Hi everyone, I’m looking forward to hearing your thoughts on the following questions:
- I was mesmerized by Skim’s mom’s note that Skim should tell everyone she’s the moon in the school play as opposed to the night sky. For me, it highlights a central question of the text: How and When is Skim made visible? How and when is Skim made invisible? Of course, there are so many approaches we can take in answering this question since this is a graphic novel, but I’m especially interested in visibility of her queerness, her racial identity, and her subcultural identity(ies).
- Lisa goes on (and on) about Katie’s “scar” as a girlfriend of someone who has committed suicide. On the other hand, Skim talks about “marks” we all have whether we want them or not. Is there a difference between scars and marks in the texts’ mind? Do you think Lisa’s experiences of scarring are different than Skim’s experiences of “marks?”
- I’m obsessed with all of the bathroom scenes in this novel. I don’t know why. This might be such a silly question, but do you find value in a YA novel that gives its readers access to girls talking in the bathroom, washing their hands in the bathroom, etc.? If value is an awkward word, what about is there a reason why we have it in this text?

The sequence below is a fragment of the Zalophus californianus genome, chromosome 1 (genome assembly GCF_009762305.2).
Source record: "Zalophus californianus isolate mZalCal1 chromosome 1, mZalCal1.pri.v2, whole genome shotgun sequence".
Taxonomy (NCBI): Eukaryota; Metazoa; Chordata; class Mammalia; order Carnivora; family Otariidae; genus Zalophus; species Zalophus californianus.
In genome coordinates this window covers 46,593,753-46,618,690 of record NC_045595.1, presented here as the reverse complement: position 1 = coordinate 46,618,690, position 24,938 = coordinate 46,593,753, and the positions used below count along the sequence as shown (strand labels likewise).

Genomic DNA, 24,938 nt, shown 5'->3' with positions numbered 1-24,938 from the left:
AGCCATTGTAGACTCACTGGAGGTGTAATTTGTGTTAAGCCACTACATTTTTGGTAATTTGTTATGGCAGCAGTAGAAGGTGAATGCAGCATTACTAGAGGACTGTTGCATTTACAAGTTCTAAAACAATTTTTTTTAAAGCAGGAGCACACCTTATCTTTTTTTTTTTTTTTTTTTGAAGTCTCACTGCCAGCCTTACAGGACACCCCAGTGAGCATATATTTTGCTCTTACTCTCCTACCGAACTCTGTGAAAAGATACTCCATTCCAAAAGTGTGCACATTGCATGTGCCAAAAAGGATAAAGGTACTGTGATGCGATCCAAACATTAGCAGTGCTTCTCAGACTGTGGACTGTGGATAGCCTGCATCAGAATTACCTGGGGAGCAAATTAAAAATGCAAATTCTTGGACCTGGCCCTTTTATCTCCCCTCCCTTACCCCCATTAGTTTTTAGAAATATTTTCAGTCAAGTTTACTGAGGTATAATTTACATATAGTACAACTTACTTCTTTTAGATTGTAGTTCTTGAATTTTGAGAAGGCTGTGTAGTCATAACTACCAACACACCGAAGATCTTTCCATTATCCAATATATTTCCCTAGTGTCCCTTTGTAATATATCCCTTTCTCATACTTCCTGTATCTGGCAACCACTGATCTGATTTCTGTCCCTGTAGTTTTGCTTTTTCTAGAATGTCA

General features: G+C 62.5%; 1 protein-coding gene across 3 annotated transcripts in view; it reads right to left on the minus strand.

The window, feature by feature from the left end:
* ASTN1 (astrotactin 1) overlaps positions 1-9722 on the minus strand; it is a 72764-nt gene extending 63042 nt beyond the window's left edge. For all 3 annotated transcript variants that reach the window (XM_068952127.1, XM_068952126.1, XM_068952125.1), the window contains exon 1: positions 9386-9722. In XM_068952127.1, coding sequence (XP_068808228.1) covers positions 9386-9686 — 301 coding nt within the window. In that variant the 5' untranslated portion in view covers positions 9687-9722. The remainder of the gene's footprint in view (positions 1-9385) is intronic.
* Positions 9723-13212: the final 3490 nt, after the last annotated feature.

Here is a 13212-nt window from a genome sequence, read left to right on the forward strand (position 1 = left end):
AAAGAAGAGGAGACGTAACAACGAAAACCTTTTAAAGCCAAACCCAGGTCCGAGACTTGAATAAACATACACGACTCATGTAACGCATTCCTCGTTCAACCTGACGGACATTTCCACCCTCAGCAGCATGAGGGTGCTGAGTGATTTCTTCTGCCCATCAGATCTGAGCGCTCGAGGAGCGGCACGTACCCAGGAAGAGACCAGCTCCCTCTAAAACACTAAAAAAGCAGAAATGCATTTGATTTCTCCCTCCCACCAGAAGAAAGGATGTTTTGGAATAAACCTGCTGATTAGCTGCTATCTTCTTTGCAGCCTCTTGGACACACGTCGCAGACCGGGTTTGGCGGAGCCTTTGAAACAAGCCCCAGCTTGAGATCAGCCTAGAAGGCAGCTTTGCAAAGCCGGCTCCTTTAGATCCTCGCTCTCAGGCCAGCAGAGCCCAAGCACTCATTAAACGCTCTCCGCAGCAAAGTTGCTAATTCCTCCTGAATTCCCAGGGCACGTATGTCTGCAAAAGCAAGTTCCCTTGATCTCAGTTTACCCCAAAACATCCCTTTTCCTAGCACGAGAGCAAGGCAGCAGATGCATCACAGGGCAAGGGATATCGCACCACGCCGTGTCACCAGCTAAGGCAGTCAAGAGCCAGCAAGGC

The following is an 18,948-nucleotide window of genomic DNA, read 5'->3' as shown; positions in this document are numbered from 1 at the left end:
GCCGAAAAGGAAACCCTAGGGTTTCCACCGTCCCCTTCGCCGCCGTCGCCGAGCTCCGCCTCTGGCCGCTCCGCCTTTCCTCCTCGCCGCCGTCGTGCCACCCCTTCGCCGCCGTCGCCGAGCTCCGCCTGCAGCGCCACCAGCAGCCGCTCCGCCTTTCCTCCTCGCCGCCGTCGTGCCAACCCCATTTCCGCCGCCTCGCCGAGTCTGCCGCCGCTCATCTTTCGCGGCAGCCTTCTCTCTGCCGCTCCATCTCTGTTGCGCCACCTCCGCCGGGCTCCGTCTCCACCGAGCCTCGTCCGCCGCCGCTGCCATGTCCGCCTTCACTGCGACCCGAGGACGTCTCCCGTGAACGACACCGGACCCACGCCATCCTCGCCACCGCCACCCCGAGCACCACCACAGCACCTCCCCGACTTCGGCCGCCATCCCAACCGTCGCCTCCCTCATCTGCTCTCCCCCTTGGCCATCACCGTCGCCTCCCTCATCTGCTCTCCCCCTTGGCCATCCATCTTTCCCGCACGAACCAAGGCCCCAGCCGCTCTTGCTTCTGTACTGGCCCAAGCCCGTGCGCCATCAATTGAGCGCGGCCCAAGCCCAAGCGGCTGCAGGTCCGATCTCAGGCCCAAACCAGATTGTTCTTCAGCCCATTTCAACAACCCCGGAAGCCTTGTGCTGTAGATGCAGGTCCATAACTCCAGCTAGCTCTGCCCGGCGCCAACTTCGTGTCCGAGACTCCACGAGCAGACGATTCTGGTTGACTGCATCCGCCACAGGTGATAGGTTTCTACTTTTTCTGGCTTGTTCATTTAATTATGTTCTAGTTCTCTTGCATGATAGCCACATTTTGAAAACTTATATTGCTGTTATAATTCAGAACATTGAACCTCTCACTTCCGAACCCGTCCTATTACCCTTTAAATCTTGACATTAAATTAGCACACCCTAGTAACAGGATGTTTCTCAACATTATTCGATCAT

- What is the responsible way to deal with Ms. Archer and Skim’s relationship? On the one hand, I get there’s so much going on there with sexual identity, coming of age, experimentation. But on the other hand, Ms. Archer totally abuses her power. Right? Am I supposed to forgive her for that because she gives Skim an A and runs away? Because I don’t forgive her. I guess what I’m asking you is, how did you understand their relationship? Is that kiss supposed to be as innocent as Mr. Tushman “not seeing” the bullying that Jack and Auggie experience? Or is it more layered?
See you Thursday!